Some work, such as mining and deep-sea fishing, is obviously dangerous. Other work, which at first sight may appear harmless, may be similarly hazardous, especially for young, undernourished, and otherwise vulnerable children.
Identifying Causes and Solutions
The report lists many causes of child labor. While poverty is a major factor, there are many others. These include economic and political instability, discrimination, migration, criminal exploitation, traditional cultural practices, a lack of decent work for adults, inadequate social protection, a lack of schools, and the desire for consumer goods.
Child labor also exists because of a lack of law enforcement, the desire of some employers for a cheap and flexible workforce, and the low profitability and productivity of small-scale, family enterprises that cannot afford to pay adult workers.
In spite of the difficulty of addressing all these causes, nations of the world are trying. One such attempt is Convention No. 182—an international agreement to eliminate the worst forms of child labor. The ILO report insists that "the campaign for universal ratification of Convention No. 182 has given the general fight against child labour a new urgency and scope, by focusing world attention on its worst form." Since its unanimous adoption by the International Labour Conference in 1999, Convention No. 182 has been ratified by nearly 120 of the ILO's 175 member states.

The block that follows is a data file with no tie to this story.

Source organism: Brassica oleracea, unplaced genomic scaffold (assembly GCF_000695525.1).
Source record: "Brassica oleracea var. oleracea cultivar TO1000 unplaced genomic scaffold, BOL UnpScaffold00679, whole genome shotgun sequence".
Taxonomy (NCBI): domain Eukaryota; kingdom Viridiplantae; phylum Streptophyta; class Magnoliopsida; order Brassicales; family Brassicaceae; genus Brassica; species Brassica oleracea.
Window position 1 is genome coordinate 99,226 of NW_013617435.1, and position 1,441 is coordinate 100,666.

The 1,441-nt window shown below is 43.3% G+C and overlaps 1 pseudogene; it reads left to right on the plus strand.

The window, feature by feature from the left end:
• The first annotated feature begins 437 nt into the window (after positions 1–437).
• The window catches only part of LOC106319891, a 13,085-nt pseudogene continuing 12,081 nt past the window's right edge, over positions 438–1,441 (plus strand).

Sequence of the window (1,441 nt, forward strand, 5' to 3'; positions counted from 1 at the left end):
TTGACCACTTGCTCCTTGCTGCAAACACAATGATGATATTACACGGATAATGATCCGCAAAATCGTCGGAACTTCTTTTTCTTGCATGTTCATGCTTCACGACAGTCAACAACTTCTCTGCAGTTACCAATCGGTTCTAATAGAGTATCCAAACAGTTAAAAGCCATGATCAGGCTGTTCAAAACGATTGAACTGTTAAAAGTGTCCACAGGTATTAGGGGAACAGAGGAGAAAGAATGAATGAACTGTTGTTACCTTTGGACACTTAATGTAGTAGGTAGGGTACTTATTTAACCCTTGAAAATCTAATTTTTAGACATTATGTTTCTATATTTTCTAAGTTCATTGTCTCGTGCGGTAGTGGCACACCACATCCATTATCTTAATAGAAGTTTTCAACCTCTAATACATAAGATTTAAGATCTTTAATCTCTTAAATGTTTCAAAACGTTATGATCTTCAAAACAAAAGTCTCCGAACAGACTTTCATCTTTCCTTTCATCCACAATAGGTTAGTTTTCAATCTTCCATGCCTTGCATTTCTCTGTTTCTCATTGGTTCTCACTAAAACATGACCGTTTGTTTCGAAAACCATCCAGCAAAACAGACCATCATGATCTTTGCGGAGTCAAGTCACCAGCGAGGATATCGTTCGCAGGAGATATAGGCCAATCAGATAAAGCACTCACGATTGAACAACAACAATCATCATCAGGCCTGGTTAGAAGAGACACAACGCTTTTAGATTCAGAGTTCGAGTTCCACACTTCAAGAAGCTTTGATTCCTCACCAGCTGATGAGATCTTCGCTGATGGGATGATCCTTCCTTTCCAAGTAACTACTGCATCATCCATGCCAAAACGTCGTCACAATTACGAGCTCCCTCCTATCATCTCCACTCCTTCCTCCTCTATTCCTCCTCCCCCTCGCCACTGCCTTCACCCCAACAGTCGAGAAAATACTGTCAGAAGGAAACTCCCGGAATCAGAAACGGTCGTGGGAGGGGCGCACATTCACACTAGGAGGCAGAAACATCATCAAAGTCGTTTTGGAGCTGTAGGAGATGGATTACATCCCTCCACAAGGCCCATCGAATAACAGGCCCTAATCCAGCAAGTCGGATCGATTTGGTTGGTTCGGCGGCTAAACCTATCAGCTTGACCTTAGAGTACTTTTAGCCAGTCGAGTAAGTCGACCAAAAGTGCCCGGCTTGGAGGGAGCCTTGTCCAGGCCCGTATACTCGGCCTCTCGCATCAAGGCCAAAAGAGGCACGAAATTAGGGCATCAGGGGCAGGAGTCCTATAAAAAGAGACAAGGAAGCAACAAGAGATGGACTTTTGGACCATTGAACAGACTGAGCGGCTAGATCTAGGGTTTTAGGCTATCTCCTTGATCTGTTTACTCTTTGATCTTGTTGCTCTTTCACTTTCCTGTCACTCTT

In addition, the ILO Convention No. 138, an agreement to set minimum ages for laborers, was adopted in 1973. It had been ratified by 116 member states as of April 25, 2002.
On June 12, 2002, the ILO launched an International Day Against Child Labor. Its purpose was (1) to strengthen the international momentum created in recent years to stop child labor, especially in its worst forms, (2) to reflect on the progress made so far, and (3) to pursue fresh efforts to achieve a future without child labor.
National and regional programs have also flourished under the ILO International Programme for the Elimination of Child Labor. This effort, which began with six participating countries in 1992 and with a single donor government (Germany), has expanded to include operations in 75 countries funded by 26 donors. In 2001, the ILO launched its first Time-Bound Programmes aimed at eliminating the worst forms of child labor in specific countries within 5 to 10 years. The first programs are aimed at helping some 100,000 children in El Salvador, Nepal, and Tanzania.
According to the ILO report, real progress is being made in getting children out of damaging work and into school; in supporting them and their families to develop better, more secure livelihoods; and in preventing other children from being drawn into child labor.
"This foundation must be built upon, expanded, and sustained," Juan Somavia, Director-General of the ILO, said. "The effective abolition of child labor is one of the most urgent challenges of our time and should be a universal goal."